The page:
Piracy bust indicates shifting attitudes

Read time 1min 50sec

The South African Police Force (SAPF) yesterday seized a consignment of fake DVDs, valued at over R1 million, and arrested a 63-year-old man during a raid on an Edenvale house.

According to lieutenant-colonel Lungelo Dlamini, of the SAPF provincial office, the bust followed an anonymous tip-off from a member of the public on the Crime Line hotline.

“We received the tip-off early yesterday and before noon that day, we had seized the goods and made the arrest,” he states. Dlamini adds that ongoing investigations are geared to finding out where the consignment was heading.

The rand value of the bust, together with the speed with which the crime was investigated, indicates South Africans are finally taking a stand against piracy, says James Lennox, CEO of the Southern African Federation Against Copyright Theft (Safact).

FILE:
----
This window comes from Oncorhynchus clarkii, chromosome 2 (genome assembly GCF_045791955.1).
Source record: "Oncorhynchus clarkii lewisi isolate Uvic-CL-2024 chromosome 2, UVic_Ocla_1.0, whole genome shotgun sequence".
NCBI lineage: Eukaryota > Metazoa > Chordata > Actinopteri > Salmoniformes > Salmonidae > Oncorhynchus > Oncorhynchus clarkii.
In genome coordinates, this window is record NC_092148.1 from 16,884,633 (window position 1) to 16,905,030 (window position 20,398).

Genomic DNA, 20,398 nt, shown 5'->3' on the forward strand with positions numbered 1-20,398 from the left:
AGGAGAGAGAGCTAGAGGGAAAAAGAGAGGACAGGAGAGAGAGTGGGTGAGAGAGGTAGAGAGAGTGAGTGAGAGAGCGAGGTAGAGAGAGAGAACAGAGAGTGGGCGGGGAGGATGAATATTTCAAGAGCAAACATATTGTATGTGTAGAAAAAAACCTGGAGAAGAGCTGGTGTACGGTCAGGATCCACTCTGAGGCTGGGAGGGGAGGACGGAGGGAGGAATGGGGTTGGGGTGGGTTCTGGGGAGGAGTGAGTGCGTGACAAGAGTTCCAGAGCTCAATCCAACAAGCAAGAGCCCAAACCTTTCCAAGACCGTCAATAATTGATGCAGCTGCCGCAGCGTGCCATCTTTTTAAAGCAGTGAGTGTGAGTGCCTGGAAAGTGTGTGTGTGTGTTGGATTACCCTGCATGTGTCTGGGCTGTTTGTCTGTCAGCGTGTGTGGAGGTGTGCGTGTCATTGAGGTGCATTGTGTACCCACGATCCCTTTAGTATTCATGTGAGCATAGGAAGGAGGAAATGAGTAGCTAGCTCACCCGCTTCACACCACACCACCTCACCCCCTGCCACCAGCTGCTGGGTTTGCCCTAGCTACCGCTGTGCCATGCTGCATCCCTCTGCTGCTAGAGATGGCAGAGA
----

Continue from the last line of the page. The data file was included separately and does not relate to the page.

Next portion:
Pleased that the bust was the result of a public tip-off, Lennox notes Safact has noticed a significant increase in these types of leads, which indicates South Africans are becoming less tolerant of this sort of perceived soft crime.

Three years ago, the mindset was that this form of crime was just people trying to make an honest living and that it mainly affected international entertainment conglomerates, he explains. This is not the case, argues Lennox, as this form of crime has a huge impact on the local industry.

Furthermore, he argues, people can't be selective of crime. Piracy is often part of broader crime syndicates. While budget resources may be different for different crimes, crimes must be addressed equally. Lennox urges the public mindset to acknowledge that crime, in any form, is unacceptable.

“SA is moving in the right direction, and Safact is happy with the progress, but we still have a long way to go in this battle against piracy. Piracy figures are still too high and the effects on the local industry far-reaching,” concludes Lennox.

Related story:
Software piracy costs SA R24bn

See also